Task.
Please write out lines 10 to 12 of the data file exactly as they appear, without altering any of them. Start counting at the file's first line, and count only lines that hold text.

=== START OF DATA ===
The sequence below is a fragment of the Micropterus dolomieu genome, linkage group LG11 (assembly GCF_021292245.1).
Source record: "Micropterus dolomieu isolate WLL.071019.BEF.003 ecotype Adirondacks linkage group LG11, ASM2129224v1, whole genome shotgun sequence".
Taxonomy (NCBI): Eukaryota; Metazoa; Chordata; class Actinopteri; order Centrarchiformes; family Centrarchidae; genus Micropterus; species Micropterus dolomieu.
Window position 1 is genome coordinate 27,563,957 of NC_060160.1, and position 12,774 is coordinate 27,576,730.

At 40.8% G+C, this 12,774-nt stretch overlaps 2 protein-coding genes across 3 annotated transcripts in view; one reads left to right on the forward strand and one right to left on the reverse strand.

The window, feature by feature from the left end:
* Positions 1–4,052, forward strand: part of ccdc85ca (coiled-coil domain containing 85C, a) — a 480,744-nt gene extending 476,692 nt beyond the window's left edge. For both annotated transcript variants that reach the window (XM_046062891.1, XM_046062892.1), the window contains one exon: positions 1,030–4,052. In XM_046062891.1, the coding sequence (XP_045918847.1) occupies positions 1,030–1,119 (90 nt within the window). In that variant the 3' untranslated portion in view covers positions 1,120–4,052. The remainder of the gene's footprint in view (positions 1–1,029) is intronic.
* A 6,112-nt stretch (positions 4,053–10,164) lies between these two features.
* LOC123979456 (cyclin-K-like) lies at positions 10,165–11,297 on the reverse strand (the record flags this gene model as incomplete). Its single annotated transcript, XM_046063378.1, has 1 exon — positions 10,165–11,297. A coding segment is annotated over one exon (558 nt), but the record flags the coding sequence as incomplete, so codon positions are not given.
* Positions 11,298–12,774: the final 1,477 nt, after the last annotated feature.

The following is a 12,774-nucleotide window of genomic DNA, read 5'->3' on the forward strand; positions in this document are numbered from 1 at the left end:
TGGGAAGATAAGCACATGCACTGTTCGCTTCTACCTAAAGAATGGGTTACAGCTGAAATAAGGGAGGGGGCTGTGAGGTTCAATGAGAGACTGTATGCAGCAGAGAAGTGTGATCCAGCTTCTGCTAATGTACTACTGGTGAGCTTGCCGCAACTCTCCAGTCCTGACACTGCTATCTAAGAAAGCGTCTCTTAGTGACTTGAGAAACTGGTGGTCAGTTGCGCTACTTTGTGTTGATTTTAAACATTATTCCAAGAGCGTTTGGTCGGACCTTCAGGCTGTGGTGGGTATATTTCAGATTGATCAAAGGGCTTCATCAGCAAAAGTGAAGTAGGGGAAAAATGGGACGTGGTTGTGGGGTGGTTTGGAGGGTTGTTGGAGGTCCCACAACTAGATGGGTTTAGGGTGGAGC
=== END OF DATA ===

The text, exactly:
* Positions 11,298–12,774: the final 1,477 nt, after the last annotated feature.

The following is a 12,774-nucleotide window of genomic DNA, read 5'->3' on the forward strand; positions in this document are numbered from 1 at the left end:
TGGGAAGATAAGCACATGCACTGTTCGCTTCTACCTAAAGAATGGGTTACAGCTGAAATAAGGGAGGGGGCTGTGAGGTTCAATGAGAGACTGTATGCAGCAGAGAAGTGTGATCCAGCTTCTGCTAATGTACTACTGGTGAGCTTGCCGCAACTCTCCAGTCCTGACACTGCTATCTAAGAAAGCGTCTCTTAGTGACTTGAGAAACTGGTGGTCAGTTGCGCTACTTTGTGTTGATTTTAAACATTATTCCAAGAGCGTTTGGTCGGACCTTCAGGCTGTGGTGGGTATATTTCAGATTGATCAAAGGGCTTCATCAGCAAAAGTGAAGTAGGGGAAAAATGGGACGTGGTTGTGGGGTGGTTTGGAGGGTTGTTGGAGGTCCCACAACTAGATGGGTTTAGGGTGGAGC